Every once in a while, the news hour will raise a sigh of relief.
This is the case with the draft Dublin treaty on the ban on Cluster Bombs, which was agreed by more than a hundred countries across the world. Although many countries have not signed on – and others like Germany, Italy and Japan want a grace period to find alternative weapons – its moral force cannot be underestimated. It was critically important that the world’s majority assumes moral leadership for a cause that is manifestly right.
As war machines go, it was a brilliant innovation: the concept of a mother bomb that opened its bowels over enemy airports and villages, dispersing up to two hundred bomblets in a swoop, sowing death and destruction with the mincing thoroughness of a tractor’s plows. As a human artefact, it was also anathema: a balm so focussed on the pimple as to horribly scar the face; artillery seeds that continued to blow up in the faces of children and innocents years after armistices were signed.
Israel’s prime minister has admitted that it was a mistake to drop a million cluster bombs over Lebanon two years ago. It is cold comfort for the victims, especially as Israel, along with Russia, China, USA, Pakistan and India – significant users of the device – will not be signing on. Yet, the distance still to be travelled must not dishearten the victors of this Dublin parade. In this battle to ghettoise unscrupulous war-making, this peacetime coup may not have blown the cluster bomb out of the skies, but, God-willing, it has dealt a telling blow, and dimmed the swagger of her fly past.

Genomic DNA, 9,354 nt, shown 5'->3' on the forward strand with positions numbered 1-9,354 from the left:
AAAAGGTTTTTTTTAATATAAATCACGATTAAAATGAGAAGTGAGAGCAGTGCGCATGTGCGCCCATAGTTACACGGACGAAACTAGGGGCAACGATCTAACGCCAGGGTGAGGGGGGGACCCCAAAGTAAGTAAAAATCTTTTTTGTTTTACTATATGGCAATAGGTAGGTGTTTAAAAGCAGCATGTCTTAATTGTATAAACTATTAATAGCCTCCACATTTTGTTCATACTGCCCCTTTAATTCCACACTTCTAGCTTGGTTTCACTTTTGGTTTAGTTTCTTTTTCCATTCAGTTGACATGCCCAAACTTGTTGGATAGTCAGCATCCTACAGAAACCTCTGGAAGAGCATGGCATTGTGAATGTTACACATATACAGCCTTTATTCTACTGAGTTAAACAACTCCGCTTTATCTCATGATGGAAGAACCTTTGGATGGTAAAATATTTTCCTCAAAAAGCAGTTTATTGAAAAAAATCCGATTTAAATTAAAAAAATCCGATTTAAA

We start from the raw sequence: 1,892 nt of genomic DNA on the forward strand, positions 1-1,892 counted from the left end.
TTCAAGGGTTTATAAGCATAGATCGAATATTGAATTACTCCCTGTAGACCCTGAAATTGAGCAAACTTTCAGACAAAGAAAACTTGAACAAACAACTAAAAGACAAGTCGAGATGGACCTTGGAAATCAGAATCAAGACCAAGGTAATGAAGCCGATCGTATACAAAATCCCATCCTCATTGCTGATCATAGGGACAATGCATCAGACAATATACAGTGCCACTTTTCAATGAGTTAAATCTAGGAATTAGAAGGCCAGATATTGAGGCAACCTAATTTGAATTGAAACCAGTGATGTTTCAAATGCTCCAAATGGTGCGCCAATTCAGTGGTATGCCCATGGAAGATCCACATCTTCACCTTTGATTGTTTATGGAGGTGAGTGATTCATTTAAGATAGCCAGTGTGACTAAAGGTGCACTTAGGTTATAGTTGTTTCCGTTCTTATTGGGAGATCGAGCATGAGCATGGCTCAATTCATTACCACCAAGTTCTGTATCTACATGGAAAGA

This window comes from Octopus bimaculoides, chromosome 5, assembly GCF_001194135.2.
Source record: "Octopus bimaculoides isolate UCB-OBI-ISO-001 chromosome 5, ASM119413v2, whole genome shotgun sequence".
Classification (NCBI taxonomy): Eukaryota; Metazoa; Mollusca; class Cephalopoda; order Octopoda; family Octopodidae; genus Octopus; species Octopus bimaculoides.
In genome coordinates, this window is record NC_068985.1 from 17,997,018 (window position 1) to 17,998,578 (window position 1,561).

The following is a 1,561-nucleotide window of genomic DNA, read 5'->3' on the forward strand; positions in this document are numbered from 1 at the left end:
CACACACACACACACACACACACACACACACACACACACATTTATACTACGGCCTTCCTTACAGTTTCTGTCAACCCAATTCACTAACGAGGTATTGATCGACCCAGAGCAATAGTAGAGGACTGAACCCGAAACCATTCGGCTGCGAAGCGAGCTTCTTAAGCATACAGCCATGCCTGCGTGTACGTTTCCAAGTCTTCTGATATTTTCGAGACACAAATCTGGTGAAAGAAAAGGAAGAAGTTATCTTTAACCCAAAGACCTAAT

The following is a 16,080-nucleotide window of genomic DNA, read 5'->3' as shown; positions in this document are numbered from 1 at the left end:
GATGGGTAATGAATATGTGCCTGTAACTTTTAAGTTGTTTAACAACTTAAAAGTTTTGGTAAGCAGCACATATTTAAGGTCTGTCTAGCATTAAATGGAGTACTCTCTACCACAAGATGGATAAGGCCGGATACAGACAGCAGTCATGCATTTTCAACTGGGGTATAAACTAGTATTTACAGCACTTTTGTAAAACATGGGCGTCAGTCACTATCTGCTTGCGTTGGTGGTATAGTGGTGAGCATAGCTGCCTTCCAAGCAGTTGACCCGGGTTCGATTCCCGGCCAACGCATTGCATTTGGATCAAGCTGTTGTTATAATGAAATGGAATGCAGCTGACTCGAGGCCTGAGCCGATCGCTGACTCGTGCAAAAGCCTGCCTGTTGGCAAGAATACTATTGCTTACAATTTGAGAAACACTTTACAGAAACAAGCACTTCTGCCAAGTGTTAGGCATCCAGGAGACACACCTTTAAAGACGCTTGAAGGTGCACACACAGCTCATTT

This draft treaty is no flyweight: it forbids the development, production, acquisition, stockpiling, retention or transfer of cluster bombs to any third party. Already countries are committing to destroying their stockpiles of bombs. The countries that do retain, and use, these weapons will remain the blackspots of human civilisation; and when the next bombers take to the skies with their consignments of articulated misery, they shall do so as outlaws to our common morality.